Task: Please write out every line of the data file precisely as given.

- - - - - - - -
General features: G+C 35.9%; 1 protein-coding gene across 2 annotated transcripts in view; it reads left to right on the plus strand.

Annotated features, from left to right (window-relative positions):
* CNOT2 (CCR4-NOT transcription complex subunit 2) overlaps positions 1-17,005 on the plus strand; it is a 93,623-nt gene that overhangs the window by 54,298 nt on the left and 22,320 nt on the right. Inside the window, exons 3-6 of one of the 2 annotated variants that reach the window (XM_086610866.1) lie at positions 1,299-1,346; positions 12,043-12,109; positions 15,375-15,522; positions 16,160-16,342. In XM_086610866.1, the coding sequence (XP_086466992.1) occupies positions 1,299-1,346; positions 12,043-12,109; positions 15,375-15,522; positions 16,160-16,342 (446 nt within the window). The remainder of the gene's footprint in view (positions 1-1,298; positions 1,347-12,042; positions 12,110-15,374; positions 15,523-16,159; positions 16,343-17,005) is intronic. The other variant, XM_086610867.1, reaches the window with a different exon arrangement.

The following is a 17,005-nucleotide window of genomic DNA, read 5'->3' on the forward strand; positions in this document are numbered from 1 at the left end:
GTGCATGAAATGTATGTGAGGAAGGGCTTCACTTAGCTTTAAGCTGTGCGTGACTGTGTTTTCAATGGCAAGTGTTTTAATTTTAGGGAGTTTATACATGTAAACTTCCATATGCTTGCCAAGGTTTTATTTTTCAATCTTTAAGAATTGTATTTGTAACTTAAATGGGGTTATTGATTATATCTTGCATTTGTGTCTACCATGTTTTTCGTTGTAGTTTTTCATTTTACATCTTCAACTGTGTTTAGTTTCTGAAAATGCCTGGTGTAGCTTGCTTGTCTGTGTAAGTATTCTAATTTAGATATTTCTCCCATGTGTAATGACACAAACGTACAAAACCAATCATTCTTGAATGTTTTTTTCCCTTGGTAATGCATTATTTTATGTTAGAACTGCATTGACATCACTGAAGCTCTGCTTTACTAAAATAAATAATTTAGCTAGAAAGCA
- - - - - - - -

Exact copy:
General features: G+C 35.9%; 1 protein-coding gene across 2 annotated transcripts in view; it reads left to right on the plus strand.

Annotated features, from left to right (window-relative positions):
* CNOT2 (CCR4-NOT transcription complex subunit 2) overlaps positions 1-17,005 on the plus strand; it is a 93,623-nt gene that overhangs the window by 54,298 nt on the left and 22,320 nt on the right. Inside the window, exons 3-6 of one of the 2 annotated variants that reach the window (XM_086610866.1) lie at positions 1,299-1,346; positions 12,043-12,109; positions 15,375-15,522; positions 16,160-16,342. In XM_086610866.1, the coding sequence (XP_086466992.1) occupies positions 1,299-1,346; positions 12,043-12,109; positions 15,375-15,522; positions 16,160-16,342 (446 nt within the window). The remainder of the gene's footprint in view (positions 1-1,298; positions 1,347-12,042; positions 12,110-15,374; positions 15,523-16,159; positions 16,343-17,005) is intronic. The other variant, XM_086610867.1, reaches the window with a different exon arrangement.

The following is a 17,005-nucleotide window of genomic DNA, read 5'->3' on the forward strand; positions in this document are numbered from 1 at the left end:
GTGCATGAAATGTATGTGAGGAAGGGCTTCACTTAGCTTTAAGCTGTGCGTGACTGTGTTTTCAATGGCAAGTGTTTTAATTTTAGGGAGTTTATACATGTAAACTTCCATATGCTTGCCAAGGTTTTATTTTTCAATCTTTAAGAATTGTATTTGTAACTTAAATGGGGTTATTGATTATATCTTGCATTTGTGTCTACCATGTTTTTCGTTGTAGTTTTTCATTTTACATCTTCAACTGTGTTTAGTTTCTGAAAATGCCTGGTGTAGCTTGCTTGTCTGTGTAAGTATTCTAATTTAGATATTTCTCCCATGTGTAATGACACAAACGTACAAAACCAATCATTCTTGAATGTTTTTTTCCCTTGGTAATGCATTATTTTATGTTAGAACTGCATTGACATCACTGAAGCTCTGCTTTACTAAAATAAATAATTTAGCTAGAAAGCA